HISTORY

EUROPEAN IMPERIALISM IN EAST AFRICA.

ACTIVITIES

Introduction
Causes of the scramble and partition of East Africa.
The effects of the scramble and partition of East Africa.
Methods used to establish colonial rule in East Africa.

 

 

 

EUROPEAN IMPERIALISM IN EAST AFRICA

 Causes of Scramble and partition of East Africa

The main causes of the scramble and partition of East Africa were Economic, Social, Humanitarian, Prestigious, Strategic, and political as follows:

The Europeans wanted to spread their western civilization and this was the western culture.  This included the way of dressing, religion, education and administration since Africa was previously referred to as ‘The Dark Continent’.

They wanted to spread Christianity in East Africa so as to check on the spread of Islam by Arabs. 

By the end of the 19th century there was an industrial revolution in Europe and therefore the Europeans were looking for raw-materials to feed their industries e.g. Cotton, coffee, Minerals like Gold, Copper, Diamond, Tin etc and animal products like ivory, hides and Skins.

The Europeans also wanted to obtain market for their manufactured goods like clothes, Guns, Beads, Glass Ware etc.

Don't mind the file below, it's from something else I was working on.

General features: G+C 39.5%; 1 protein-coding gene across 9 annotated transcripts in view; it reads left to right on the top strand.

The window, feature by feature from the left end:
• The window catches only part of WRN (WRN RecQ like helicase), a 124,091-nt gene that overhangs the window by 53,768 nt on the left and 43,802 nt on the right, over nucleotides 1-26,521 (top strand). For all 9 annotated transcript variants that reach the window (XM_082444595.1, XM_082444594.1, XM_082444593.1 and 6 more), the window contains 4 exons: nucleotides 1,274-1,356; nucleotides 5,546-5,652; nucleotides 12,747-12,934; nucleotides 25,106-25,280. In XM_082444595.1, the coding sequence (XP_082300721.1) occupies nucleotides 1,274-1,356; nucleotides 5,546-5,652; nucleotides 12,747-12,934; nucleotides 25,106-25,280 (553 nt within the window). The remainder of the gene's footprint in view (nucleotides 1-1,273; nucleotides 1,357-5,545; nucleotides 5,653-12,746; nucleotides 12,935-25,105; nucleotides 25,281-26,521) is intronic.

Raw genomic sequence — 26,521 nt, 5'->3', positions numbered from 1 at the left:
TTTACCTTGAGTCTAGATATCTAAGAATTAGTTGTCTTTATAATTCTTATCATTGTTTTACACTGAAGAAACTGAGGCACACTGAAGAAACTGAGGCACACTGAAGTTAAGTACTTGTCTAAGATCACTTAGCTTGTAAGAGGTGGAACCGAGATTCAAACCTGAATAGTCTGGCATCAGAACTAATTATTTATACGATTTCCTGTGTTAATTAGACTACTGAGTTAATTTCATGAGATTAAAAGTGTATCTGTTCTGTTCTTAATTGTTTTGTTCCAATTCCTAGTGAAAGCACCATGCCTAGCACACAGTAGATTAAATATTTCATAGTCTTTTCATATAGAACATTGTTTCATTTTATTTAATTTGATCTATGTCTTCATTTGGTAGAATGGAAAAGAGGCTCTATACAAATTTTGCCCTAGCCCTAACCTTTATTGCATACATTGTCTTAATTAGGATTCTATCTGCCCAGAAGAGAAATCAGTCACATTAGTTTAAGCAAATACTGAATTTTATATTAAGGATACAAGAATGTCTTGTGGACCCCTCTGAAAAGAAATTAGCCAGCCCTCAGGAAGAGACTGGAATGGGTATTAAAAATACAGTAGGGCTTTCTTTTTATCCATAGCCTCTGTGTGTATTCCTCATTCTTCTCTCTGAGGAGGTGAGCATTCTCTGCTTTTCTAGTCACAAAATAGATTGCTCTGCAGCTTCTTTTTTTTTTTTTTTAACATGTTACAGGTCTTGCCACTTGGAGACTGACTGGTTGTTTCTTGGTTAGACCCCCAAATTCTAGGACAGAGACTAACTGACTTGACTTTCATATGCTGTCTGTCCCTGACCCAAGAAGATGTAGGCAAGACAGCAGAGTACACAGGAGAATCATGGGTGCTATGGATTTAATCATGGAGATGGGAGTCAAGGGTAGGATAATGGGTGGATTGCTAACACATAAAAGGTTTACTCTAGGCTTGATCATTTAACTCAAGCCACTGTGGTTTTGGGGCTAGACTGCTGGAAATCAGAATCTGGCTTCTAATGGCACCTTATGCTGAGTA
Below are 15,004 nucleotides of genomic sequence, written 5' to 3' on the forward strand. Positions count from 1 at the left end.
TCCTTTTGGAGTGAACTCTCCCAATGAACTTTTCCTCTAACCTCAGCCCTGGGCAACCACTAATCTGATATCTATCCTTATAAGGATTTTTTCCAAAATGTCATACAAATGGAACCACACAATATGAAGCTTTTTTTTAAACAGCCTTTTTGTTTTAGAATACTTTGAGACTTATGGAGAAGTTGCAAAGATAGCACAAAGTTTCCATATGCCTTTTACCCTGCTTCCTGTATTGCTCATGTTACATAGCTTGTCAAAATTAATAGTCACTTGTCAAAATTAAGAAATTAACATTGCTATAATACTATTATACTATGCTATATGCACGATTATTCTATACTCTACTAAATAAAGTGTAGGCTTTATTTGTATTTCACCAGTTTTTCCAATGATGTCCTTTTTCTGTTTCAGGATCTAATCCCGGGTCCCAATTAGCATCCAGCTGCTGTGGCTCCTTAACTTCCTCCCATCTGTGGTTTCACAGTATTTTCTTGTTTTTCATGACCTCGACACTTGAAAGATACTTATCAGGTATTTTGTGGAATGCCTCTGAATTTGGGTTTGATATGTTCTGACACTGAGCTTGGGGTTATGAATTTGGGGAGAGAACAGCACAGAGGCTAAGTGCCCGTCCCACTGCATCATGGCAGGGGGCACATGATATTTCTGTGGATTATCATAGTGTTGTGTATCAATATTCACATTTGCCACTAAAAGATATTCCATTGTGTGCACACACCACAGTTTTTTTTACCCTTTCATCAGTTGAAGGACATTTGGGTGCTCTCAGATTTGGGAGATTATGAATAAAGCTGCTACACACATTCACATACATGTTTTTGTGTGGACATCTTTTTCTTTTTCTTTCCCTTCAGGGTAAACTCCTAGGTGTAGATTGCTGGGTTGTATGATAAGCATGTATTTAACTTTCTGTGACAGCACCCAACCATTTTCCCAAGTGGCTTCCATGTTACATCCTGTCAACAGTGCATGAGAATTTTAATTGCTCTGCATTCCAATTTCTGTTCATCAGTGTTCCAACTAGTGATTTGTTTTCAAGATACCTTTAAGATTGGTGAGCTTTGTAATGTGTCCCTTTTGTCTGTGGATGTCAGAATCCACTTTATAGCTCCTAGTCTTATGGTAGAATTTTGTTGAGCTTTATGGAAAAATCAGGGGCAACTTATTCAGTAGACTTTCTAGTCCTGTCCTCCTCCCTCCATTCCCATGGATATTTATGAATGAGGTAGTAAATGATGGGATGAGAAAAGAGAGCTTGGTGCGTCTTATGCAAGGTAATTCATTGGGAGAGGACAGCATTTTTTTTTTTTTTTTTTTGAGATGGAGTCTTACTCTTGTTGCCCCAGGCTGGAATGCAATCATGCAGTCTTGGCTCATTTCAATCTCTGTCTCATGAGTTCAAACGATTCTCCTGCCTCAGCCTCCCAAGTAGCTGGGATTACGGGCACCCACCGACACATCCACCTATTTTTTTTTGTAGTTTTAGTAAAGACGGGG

They wanted to invest their surplus capital in East Africa for high profits.  They invested their capital in mining and farming.

The Europeans were overpopulated and therefore wanted to get new areas in East Africa where they could resettle their surplus population.

They were also interested in East Africa to get territories for prestigious purposes because the more territories a European power had, the more it would be considered powerful e.g. France.

Unemployment in Europe prompted the scramble and partition of East Africa.  Machines replaced human labour thus creating unemployment.  There was a need to acquire colonies where their people could be employed.

The rise of nationalism in Europe caused scramble and partition of East Africa.  European countries developed national pride in superiority over others.  Therefore possession of colonies became a symbol of superiority. For example Germany and Italy were moved by that influence. 

Strategic reasons also led to the scramble and partition of East Africa.  Following the construction of the Suez Canal, Britain realised that Egypt could not survive on its own without the Nile; she therefore colonized Sudan and Uganda.

Europeans wanted to pursue their humanitarian motive of stopping slave trade in East Africa, Which was considered an inhuman act.

Some East African tribes were hostile to the early Europeans for example explorers, missionaries and traders. They therefore wanted to protect them in East Africa by taking full control. 

 

 

Teachers' guide
Scheme of work

Lesson plan